|Being first a manufacturer of power resistors, Post Glover has a vast
array of Dynamic Braking Resistors to choose from. This
allows us to offer the best possible technical and economic solution for
your particular application. We have worked with many OEMs and
built a broad knowledge of their product specifications for dynamic
brake resistors, so when you call in requesting a part, Post
Glover can cross-reference the part number and quote the needed part.
Post Glover is an original Rockwell Automation Encompass Partner and
will ship Rockwell Automation Dynamic Braking resistors up to 20 kW
same-day at no additional charge.
You can rely on
the industry's most innovative resistor manufacturer with over 100 years of industry
All we need is a part number to cross-reference
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How Post Glover Makes Your Life A Little Simpler
We make buying
resistors easy for our customers by striving to be the leader in cost and customer service.
We need just a few basic details to properly size your DBR:
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- Duty cycle
(time on/time off)
Ohms are determined by the drive manufacturer and are usually stated as
a range or minimum.
Watts are stated as
either a maximum braking power or continuous
braking power. In either case, the wattage rating of the resistor is
calculated by the braking cycle.
Braking cycle is
usually stated as a percentage; however, the actual
times on and off can be used to offer the optional resistor package
while minimizing size and cost.
An application requires a braking resistor rated 25 ohms with an
average power during braking of 2500 Watts. The duty cycle is 20% -
10 seconds on and 40 seconds off - with a cycle time of 50 seconds.
The ohmic value of the resistor is typically between -0% and +5% -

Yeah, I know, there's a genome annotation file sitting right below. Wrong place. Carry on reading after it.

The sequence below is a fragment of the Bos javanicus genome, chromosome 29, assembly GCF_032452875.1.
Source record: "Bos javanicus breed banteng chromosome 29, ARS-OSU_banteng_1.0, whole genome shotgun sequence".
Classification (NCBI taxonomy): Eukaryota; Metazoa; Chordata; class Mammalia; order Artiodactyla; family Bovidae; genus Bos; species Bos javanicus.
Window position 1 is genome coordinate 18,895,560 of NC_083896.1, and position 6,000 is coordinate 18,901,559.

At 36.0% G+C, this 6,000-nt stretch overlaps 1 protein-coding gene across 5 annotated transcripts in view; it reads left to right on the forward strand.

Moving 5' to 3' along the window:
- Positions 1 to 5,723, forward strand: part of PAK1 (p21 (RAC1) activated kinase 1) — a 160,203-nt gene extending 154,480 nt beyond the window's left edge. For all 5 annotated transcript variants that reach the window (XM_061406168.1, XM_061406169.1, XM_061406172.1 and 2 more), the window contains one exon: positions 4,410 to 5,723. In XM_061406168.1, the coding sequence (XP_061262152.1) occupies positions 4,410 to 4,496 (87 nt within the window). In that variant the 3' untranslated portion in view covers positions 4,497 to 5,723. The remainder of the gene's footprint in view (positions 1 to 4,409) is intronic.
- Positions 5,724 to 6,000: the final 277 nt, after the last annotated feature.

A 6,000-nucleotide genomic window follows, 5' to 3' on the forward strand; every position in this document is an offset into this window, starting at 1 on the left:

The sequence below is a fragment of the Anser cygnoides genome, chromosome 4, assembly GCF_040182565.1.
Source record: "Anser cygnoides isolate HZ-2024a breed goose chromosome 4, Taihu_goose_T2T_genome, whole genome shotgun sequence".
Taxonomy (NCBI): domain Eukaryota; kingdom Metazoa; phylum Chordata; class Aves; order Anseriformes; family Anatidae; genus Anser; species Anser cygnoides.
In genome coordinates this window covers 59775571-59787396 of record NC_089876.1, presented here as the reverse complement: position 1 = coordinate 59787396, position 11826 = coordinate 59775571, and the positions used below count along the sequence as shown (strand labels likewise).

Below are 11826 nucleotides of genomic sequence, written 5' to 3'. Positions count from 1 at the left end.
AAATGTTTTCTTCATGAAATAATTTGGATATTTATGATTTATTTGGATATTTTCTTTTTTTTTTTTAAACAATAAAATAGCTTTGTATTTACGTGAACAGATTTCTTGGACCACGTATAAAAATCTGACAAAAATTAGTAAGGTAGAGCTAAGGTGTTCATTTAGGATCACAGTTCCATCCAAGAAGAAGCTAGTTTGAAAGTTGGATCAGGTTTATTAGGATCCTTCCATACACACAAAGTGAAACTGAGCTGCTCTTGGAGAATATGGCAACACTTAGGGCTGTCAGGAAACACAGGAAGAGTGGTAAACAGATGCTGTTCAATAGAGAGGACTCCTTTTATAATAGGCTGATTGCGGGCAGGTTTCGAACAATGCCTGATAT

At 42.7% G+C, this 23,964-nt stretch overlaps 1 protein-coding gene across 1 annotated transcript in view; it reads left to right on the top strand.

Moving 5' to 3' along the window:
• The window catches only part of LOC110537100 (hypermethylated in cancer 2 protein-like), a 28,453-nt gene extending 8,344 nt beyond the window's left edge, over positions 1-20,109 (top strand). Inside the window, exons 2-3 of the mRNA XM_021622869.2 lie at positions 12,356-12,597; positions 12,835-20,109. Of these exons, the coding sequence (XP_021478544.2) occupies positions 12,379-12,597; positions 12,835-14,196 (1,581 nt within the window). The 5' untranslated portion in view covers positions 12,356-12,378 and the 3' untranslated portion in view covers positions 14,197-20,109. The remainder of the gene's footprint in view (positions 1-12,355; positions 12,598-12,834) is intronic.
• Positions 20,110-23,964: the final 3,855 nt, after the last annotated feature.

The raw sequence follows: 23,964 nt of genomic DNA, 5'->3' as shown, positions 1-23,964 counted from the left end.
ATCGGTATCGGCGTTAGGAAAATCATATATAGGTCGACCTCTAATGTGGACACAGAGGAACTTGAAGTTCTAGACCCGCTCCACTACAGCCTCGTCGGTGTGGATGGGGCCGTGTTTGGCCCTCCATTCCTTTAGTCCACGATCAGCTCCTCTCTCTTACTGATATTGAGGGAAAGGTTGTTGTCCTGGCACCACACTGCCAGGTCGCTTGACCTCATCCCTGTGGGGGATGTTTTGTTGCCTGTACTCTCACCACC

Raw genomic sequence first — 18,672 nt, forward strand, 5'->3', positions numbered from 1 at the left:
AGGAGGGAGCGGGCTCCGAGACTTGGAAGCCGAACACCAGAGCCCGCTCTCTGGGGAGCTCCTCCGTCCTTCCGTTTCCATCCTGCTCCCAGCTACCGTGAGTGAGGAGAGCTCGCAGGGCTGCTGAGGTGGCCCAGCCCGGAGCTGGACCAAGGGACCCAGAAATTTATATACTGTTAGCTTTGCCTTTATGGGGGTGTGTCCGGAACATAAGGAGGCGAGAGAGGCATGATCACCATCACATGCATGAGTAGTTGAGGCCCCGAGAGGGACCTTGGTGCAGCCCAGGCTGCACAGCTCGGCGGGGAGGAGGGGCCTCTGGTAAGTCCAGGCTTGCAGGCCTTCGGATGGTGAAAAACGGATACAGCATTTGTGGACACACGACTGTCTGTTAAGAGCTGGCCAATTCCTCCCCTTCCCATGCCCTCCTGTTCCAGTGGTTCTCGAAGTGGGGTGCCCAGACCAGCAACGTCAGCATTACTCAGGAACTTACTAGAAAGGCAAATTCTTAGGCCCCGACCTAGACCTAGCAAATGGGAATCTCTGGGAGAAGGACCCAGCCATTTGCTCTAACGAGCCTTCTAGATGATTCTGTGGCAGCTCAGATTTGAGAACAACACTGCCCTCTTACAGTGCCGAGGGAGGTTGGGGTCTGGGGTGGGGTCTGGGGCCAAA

therefore, 25.0-26.25 ohms.
Dynamic Braking Resistor Elements
• Wirewound Resistor Element
- Ohms: 1.7 to
- Watts: up to
- Used primarily
for dynamic braking
• Edgewound Resistor Element
- Ohms: 0.5 to 300
- Watts: up to 400
- Used primarily for dynamic braking
- High ohmage handling in a smaller space
• Spiralwound Resistor Element
- Ohms: 0.05 to 9.0
- Watts: up to 1850
- Used for all applications
- High amperage handling in a smaller space
- Ohms: 1 to 34.9
- Watts: up to 1250
- Low cost Dynamic Braking element uses 50% less wire than Wirewound
- Fast cooling due to "paperclip" design
Standard features and options for all Post Glover Dynamic Braking
- Standard Nema 1 Enclosure Design
- Thermal overloads
- Two Point terminal block
- Factory Tested
- Convenient Conduit Knockouts
- Options: Powder Coated, Nema 3R, Stainless Steel
HOW DYNAMIC BRAKING RESISTORS WORK
State of the art
AC Variable Frequency Drives (VFD) are commonplace
today, creating the need for reliable, proven Dynamic Braking
Resistors that can be delivered quickly, completely assembled, and ready
for convenient installation at the job-site. Dynamic Braking
Resistors are used with AC VFD's to produce a braking torque in the motor
during overhauling conditions. The dynamic braking resistor is
connected across the DC bus and will see voltages as high as 800 volts.
The drive manufacturer normally determines the power rating
(watts) needed to prevent overheating during braking duty. The peak
braking current is determined by the specified resistance value. Each
drive manufacturer specifies a resistance range with a minimum to
prevent overcurrent and damage to the drive and a maximum value to give
adequate lower dissipation capability.
A three-phase variable frequency drive (VFD) consists of three
basic components - rectifier, DC line, and inverter - and a control
system to manage these three components as illustrated. The rectifier
converts the three-phase 60Hz AC input to a DC signal.
Depending on the system, an inductor, a capacitor, or
combination of these components smoothes the DC signal (reduces voltage ripple)
in the DC link part of the VFD. The inverter circuit converts the DC
signal into a variable frequency AC voltage to control the speed of the
During braking, the VFD ramps the frequency to zero. The
rotational energy of the motor and load are driven back through the
inverter to the DC bus.
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